Naso and Shavuot: Celebrating Teachers

“Tell me and I forget. Teach me and I remember. Involve me and I learn.” –Benjamin Franklin

Shavuot and parshat Naso contain wisdom on the role of teachers and leaders in Judaism and on the importance of engaging with students in learning.

Birkat Kohanim, which is in this week’s parsha, is one of the oldest recorded sections of Jewish prayer. The biblical verses contain a seeming contradiction. One verse suggests that the kohanim have the power to bless the people: “This is how you are to bless Bnei Yisrael…” However, it also states: “put My (God’s) name on Bnei Yisrael, and I (God) will bless them.” Rashbam explains that God is the source of blessings and the Kohanim only offer up prayer. Rav Hirsch teaches that the kohanim are an instrument through which the brachot are given. Sefer Hachinuch however, explains that the Kohanim are the vehicle through which the bracha is transferred from God to the people. Moreover, the people have a role as well – to desire the brachot. According to this, while God ultimately bestows the brachot, everyone has a role to play in causing the brachot to flow.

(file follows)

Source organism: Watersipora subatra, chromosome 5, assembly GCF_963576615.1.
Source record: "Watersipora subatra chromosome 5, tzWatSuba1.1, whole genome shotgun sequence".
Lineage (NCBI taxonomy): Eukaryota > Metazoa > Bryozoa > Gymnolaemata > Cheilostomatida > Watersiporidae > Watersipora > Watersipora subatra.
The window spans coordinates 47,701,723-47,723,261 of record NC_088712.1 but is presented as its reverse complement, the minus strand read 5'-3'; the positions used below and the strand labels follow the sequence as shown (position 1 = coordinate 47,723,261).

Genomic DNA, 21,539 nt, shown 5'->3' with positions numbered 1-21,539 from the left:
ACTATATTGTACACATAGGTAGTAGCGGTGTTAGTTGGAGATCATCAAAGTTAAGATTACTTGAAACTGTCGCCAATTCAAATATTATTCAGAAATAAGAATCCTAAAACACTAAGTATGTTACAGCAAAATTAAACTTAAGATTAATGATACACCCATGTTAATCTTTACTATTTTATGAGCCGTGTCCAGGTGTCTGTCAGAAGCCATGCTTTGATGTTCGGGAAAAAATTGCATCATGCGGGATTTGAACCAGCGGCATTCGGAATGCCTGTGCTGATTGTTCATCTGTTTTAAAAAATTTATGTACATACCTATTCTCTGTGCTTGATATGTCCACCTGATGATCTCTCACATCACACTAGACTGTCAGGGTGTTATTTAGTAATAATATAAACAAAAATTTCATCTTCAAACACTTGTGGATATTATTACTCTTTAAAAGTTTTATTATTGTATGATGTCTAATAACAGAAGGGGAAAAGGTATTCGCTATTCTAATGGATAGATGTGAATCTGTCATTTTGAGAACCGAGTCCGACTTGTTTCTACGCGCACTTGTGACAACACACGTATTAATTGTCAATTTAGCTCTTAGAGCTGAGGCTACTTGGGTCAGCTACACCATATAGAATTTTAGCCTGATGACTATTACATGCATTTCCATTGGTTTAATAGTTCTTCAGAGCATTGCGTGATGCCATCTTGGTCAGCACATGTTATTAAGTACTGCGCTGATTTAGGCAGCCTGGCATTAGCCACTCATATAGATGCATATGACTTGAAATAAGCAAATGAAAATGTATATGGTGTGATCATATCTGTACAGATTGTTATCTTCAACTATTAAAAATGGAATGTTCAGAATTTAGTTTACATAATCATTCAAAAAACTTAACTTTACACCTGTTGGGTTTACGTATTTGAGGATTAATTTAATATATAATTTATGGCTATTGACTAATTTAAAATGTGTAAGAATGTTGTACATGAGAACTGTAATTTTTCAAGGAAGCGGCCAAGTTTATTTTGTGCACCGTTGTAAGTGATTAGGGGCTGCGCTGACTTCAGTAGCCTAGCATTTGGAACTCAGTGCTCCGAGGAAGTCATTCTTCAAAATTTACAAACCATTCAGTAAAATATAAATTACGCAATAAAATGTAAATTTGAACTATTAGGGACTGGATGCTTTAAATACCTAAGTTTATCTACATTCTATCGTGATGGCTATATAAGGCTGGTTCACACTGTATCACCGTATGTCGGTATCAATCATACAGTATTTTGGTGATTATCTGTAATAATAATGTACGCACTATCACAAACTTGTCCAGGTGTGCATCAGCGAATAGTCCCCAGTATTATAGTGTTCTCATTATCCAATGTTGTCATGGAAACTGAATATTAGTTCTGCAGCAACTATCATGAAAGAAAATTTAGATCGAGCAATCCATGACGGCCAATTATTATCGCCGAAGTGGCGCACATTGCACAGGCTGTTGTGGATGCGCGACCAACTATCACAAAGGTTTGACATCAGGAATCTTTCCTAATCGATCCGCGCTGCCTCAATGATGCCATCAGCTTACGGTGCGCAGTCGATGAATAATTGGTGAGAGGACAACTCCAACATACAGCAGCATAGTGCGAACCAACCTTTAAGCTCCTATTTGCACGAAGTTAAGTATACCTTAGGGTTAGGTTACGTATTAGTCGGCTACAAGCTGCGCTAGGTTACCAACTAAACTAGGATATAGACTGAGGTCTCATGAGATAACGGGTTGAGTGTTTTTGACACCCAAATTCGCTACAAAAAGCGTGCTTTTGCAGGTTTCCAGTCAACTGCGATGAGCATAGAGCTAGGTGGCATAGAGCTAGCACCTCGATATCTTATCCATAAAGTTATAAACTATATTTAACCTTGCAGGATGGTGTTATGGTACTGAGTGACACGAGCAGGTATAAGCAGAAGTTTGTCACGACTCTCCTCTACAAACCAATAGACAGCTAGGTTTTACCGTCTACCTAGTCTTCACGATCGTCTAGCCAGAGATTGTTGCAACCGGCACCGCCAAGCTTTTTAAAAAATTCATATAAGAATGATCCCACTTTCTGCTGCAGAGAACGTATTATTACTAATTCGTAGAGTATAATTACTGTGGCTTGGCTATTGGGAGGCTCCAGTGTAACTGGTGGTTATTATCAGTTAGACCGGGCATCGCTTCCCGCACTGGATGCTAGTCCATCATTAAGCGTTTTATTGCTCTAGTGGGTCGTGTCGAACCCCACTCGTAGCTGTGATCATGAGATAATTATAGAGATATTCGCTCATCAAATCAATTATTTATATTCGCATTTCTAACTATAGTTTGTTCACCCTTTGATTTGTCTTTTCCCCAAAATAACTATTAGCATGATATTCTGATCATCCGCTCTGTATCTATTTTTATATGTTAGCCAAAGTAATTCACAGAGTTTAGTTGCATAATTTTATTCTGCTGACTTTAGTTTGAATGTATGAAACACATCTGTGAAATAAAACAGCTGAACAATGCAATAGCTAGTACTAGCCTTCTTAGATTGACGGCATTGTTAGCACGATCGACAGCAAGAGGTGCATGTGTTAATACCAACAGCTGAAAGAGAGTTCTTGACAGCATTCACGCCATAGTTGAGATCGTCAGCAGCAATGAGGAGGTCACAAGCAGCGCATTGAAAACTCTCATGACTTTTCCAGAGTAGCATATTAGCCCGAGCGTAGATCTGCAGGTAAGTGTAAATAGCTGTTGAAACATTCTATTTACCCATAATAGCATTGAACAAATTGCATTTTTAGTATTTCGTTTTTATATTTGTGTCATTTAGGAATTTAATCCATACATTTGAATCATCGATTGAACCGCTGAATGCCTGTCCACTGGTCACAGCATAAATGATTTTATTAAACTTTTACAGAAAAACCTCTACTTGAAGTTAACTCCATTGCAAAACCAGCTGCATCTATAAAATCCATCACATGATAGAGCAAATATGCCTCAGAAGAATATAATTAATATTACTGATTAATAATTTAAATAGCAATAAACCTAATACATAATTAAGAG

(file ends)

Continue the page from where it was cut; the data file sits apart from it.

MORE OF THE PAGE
There is a similar discussion around the giving of the aseret ha-dibrot, which we celebrate on Shavuot. The Torah states that God said “all these words” to Israel. However, the Talmud notes that only the first two are in first person, indicating only they were said directly to Israel by God, the other eight were said through Moshe. Furthermore, Rambam lists as one of the thirteen principles of faith that the Torah is from heaven and was given through Moshe. Finally, Rabbi Akiva emphasizes that the people said “yes, yes,” as affirmation of acceptance of each commandment. Moshe and the people were involved in giving/receiving the Torah.

The ambiguity, in both cases, hints at what makes an extraordinary educator and leader. Moshe and the kohanim provide a model of balancing teaching and inspiring students while empowering each individual to find personal connection to Torah and God’s brachot. Chag Sameach and Shabbat Shalom –Karen Miller Jackson